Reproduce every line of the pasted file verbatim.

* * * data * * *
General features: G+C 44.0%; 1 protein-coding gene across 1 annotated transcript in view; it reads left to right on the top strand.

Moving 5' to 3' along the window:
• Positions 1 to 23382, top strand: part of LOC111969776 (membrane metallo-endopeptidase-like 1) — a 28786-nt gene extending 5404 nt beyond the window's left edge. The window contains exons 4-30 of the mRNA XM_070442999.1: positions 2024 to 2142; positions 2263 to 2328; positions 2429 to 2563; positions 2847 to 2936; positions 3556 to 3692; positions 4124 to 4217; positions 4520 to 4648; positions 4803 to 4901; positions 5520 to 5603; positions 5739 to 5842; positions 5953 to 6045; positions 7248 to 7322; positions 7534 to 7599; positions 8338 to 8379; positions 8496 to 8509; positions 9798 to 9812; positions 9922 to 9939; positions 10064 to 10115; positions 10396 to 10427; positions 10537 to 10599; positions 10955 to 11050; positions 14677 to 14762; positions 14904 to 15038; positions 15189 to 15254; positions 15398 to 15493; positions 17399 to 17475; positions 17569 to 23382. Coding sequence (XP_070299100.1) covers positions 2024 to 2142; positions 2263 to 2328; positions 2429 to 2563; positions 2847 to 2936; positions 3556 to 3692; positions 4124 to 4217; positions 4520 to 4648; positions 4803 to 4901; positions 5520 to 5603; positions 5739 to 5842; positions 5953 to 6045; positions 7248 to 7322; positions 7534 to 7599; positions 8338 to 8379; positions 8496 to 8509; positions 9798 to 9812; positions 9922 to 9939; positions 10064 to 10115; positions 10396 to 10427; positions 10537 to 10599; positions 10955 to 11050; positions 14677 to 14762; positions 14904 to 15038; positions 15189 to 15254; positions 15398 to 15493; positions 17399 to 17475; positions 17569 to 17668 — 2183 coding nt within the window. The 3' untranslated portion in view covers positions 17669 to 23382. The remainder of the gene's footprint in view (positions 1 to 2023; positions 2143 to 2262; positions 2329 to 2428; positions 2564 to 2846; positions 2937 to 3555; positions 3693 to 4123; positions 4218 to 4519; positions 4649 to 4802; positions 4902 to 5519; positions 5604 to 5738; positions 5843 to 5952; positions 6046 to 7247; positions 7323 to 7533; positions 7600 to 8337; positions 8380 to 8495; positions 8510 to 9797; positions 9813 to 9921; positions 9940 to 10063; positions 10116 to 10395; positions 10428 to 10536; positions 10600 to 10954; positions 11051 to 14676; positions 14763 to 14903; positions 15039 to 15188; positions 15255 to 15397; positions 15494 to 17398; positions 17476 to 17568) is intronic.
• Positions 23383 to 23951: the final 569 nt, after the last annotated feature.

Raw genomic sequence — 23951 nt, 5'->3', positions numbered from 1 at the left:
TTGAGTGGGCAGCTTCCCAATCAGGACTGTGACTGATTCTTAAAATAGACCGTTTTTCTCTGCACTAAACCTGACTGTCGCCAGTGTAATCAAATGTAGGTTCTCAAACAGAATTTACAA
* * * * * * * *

General features: G+C 44.0%; 1 protein-coding gene across 1 annotated transcript in view; it reads left to right on the top strand.

Moving 5' to 3' along the window:
• Positions 1 to 23382, top strand: part of LOC111969776 (membrane metallo-endopeptidase-like 1) — a 28786-nt gene extending 5404 nt beyond the window's left edge. The window contains exons 4-30 of the mRNA XM_070442999.1: positions 2024 to 2142; positions 2263 to 2328; positions 2429 to 2563; positions 2847 to 2936; positions 3556 to 3692; positions 4124 to 4217; positions 4520 to 4648; positions 4803 to 4901; positions 5520 to 5603; positions 5739 to 5842; positions 5953 to 6045; positions 7248 to 7322; positions 7534 to 7599; positions 8338 to 8379; positions 8496 to 8509; positions 9798 to 9812; positions 9922 to 9939; positions 10064 to 10115; positions 10396 to 10427; positions 10537 to 10599; positions 10955 to 11050; positions 14677 to 14762; positions 14904 to 15038; positions 15189 to 15254; positions 15398 to 15493; positions 17399 to 17475; positions 17569 to 23382. Coding sequence (XP_070299100.1) covers positions 2024 to 2142; positions 2263 to 2328; positions 2429 to 2563; positions 2847 to 2936; positions 3556 to 3692; positions 4124 to 4217; positions 4520 to 4648; positions 4803 to 4901; positions 5520 to 5603; positions 5739 to 5842; positions 5953 to 6045; positions 7248 to 7322; positions 7534 to 7599; positions 8338 to 8379; positions 8496 to 8509; positions 9798 to 9812; positions 9922 to 9939; positions 10064 to 10115; positions 10396 to 10427; positions 10537 to 10599; positions 10955 to 11050; positions 14677 to 14762; positions 14904 to 15038; positions 15189 to 15254; positions 15398 to 15493; positions 17399 to 17475; positions 17569 to 17668 — 2183 coding nt within the window. The 3' untranslated portion in view covers positions 17669 to 23382. The remainder of the gene's footprint in view (positions 1 to 2023; positions 2143 to 2262; positions 2329 to 2428; positions 2564 to 2846; positions 2937 to 3555; positions 3693 to 4123; positions 4218 to 4519; positions 4649 to 4802; positions 4902 to 5519; positions 5604 to 5738; positions 5843 to 5952; positions 6046 to 7247; positions 7323 to 7533; positions 7600 to 8337; positions 8380 to 8495; positions 8510 to 9797; positions 9813 to 9921; positions 9940 to 10063; positions 10116 to 10395; positions 10428 to 10536; positions 10600 to 10954; positions 11051 to 14676; positions 14763 to 14903; positions 15039 to 15188; positions 15255 to 15397; positions 15494 to 17398; positions 17476 to 17568) is intronic.
• Positions 23383 to 23951: the final 569 nt, after the last annotated feature.

Raw genomic sequence — 23951 nt, 5'->3', positions numbered from 1 at the left:
TTGAGTGGGCAGCTTCCCAATCAGGACTGTGACTGATTCTTAAAATAGACCGTTTTTCTCTGCACTAAACCTGACTGTCGCCAGTGTAATCAAATGTAGGTTCTCAAACAGAATTTACAA